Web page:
Riding a career wave that's reached the point of statistical impossibility, EXODUS deliver their second album with vocalist Rob Dukes and their third since reforming. Hell, if Gary Holt is to be believed, and the album title to be trusted, they're racking up number four as we speak and will have it out sooner than later. Not sure what audio Viagra the man has been crushing up and snorting, to allow him to not only keep the band together when its lineup gradually disintegrated on him, but to take the band's music in such an improbably dark and heavy direction as to bash naysayers into submission — but whatever he's doing, he should keep on doing, because "The Atrocity Exhibition" rules.
Stylistically, it's not too far off from 2006's "Shovel Headed Kill Machine". If anything, it's even more leaden and grim, riffs used as blunt force weapons, bass churning, drums thundering down the mountain (courtesy of the returned Tom Hunting). Dukes is Dukes; if you're hung up on one of the band's previous singers and "Shovel Headed Kill Machine" didn't convince you, this record won't either — but he's as vein-bustingly aggressive here as ever, and his rabid bark suits the take-no-prisoners attack of the music just fine to these ears. The riffing, of course, is simply godly, an exhausting nonstop barrage of thrash picking broken up by scorching soloing from Holt and Lee Altus.
EXODUS at their best has always been able to stay catchy even at their fastest or most brutal, and while they come dangerously close to losing that accessibility at points in the overdriven guitar murk of "The Atrocity Exhibition", there's still plenty of hooks to latch onto in songs like "Funeral Hymn". There's even a few lines of relatively clean singing (cue thrash-head pants-shitting worldwide) in "Children of a Worthless God", an otherwise seething double-kick-driven tank of a tune — it fits the music, and it certainly doesn't make the song any less heavy, so spare yourself the hyperventilating.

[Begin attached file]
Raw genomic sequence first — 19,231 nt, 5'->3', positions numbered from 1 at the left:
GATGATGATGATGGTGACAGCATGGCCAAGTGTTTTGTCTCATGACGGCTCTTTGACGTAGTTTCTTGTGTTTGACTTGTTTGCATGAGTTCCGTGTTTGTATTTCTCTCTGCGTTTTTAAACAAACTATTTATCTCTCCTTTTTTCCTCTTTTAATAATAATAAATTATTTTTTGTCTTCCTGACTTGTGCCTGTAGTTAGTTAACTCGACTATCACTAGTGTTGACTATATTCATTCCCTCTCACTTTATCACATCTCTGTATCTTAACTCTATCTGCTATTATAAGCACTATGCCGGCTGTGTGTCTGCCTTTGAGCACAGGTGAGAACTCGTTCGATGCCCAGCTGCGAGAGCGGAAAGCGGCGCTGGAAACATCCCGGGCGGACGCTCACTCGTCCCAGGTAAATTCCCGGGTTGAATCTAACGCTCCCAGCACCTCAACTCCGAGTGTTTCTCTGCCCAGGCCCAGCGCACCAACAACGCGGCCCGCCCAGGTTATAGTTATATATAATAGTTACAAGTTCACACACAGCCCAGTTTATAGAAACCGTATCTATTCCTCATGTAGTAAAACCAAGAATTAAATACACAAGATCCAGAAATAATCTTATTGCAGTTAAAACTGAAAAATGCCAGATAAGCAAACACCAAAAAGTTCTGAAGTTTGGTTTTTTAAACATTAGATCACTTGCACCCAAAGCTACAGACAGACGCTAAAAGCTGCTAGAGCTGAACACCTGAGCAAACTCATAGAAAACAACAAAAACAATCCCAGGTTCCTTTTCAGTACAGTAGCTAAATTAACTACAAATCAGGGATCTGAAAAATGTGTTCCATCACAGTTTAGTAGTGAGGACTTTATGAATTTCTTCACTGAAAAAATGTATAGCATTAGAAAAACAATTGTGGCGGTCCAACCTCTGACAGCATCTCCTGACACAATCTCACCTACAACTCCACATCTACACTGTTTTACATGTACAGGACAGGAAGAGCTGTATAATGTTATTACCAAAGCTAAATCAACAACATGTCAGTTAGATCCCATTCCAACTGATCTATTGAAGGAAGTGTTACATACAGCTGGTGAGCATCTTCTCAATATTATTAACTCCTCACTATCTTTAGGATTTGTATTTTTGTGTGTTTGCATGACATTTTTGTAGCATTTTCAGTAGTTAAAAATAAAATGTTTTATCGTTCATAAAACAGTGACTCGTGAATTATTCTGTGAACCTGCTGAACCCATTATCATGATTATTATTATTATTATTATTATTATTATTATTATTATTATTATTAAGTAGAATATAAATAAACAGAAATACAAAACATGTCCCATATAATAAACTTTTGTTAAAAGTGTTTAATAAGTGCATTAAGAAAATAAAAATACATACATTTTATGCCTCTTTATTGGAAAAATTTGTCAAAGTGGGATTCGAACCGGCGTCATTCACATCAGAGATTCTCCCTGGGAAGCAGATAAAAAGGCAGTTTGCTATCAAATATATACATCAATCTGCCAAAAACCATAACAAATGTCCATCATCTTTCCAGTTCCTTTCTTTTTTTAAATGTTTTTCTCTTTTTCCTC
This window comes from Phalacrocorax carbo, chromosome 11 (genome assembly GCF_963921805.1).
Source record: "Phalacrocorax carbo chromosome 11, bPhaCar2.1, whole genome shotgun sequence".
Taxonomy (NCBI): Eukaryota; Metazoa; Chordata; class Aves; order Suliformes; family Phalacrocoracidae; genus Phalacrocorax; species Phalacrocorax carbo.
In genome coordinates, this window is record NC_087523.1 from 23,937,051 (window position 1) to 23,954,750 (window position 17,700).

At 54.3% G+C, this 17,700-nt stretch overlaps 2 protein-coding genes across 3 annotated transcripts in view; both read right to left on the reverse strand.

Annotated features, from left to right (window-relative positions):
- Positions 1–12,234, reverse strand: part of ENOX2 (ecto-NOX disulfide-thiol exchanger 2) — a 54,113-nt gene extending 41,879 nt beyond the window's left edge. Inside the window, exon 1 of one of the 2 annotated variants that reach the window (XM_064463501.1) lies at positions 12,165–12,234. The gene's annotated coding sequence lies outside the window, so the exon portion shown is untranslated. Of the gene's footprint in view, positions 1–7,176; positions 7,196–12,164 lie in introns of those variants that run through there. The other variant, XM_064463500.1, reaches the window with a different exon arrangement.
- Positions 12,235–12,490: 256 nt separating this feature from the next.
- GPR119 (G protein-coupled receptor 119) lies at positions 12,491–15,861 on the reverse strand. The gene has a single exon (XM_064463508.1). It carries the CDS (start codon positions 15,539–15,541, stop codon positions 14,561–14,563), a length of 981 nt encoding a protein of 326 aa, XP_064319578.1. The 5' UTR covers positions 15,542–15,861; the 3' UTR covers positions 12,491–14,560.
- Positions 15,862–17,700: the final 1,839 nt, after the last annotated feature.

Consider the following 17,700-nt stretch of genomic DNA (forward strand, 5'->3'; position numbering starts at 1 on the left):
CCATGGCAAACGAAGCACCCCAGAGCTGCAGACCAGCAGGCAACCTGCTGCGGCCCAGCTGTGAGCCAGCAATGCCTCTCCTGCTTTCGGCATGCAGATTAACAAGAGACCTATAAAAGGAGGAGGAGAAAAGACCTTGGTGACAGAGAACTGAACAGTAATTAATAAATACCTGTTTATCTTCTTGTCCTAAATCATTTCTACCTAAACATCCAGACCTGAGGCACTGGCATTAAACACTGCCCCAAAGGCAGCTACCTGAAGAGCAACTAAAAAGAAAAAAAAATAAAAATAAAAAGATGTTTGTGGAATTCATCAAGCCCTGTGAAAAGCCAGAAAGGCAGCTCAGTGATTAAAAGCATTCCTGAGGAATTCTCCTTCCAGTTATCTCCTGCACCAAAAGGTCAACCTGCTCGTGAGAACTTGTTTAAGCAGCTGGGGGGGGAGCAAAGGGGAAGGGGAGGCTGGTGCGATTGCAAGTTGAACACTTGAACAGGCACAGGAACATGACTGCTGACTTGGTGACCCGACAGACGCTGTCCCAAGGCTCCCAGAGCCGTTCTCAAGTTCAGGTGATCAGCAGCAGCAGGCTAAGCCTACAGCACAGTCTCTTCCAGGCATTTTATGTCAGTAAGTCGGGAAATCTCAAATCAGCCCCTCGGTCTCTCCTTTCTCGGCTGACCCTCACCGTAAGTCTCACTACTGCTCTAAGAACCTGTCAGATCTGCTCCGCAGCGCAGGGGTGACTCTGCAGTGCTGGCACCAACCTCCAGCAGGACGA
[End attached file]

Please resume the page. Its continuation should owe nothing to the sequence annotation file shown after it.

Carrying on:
For every catchy, straight-ahead moment like "Funeral Hymn" or the swaggering "As It Was, As It Soon Shall Be", there are moments of teeth-grinding intensity like the title track (its weird, dissonant main riff is almost unsettling, something you'd expect to come out of NAPALM DEATH's toolbox) or the cage-rattling "Iconoclasm" (a song driven by Hunting's insistent, propulsive performance). There's even a welcome blast of old-school thrash (at least as old-school as this futuristic steamroller of a record could produce) in "Bedlam 1-2-3", something I hope rears its head just a little more on "Exhibit B". It's a pretty dynamic ride, though the sheer sonic weight of the whole thing requires a coupla listens for the highs and lows to really sink in. "The Atrocity Exhibition" is a battering ram of thrash metal, all grown up and gone feral, ugly and snarling and unlikely to be housebroken.
If I had a complaint at all, I might mention that the guitar tone is a little abrasive — it seems to almost bite at the eardrums, especially in headphones, and it's cranked through the roof to take your head off. But that's kinda latter-day EXODUS in a nutshell, isn't it? They're not only still vital and scrappy as any band of 17-year-old punters, but they're vicious now, more so than ever in the old days – credit it to the mechanized grind of modern-day production, better musicianship, or just a gutful of old-guy bitterness and bile, but it's true. "The Atrocity Exhibition" may be good violent fun, but “friendly" got excised from the EXODUS dictionary some time ago. Brutal, massive, and wholly impressive stuff.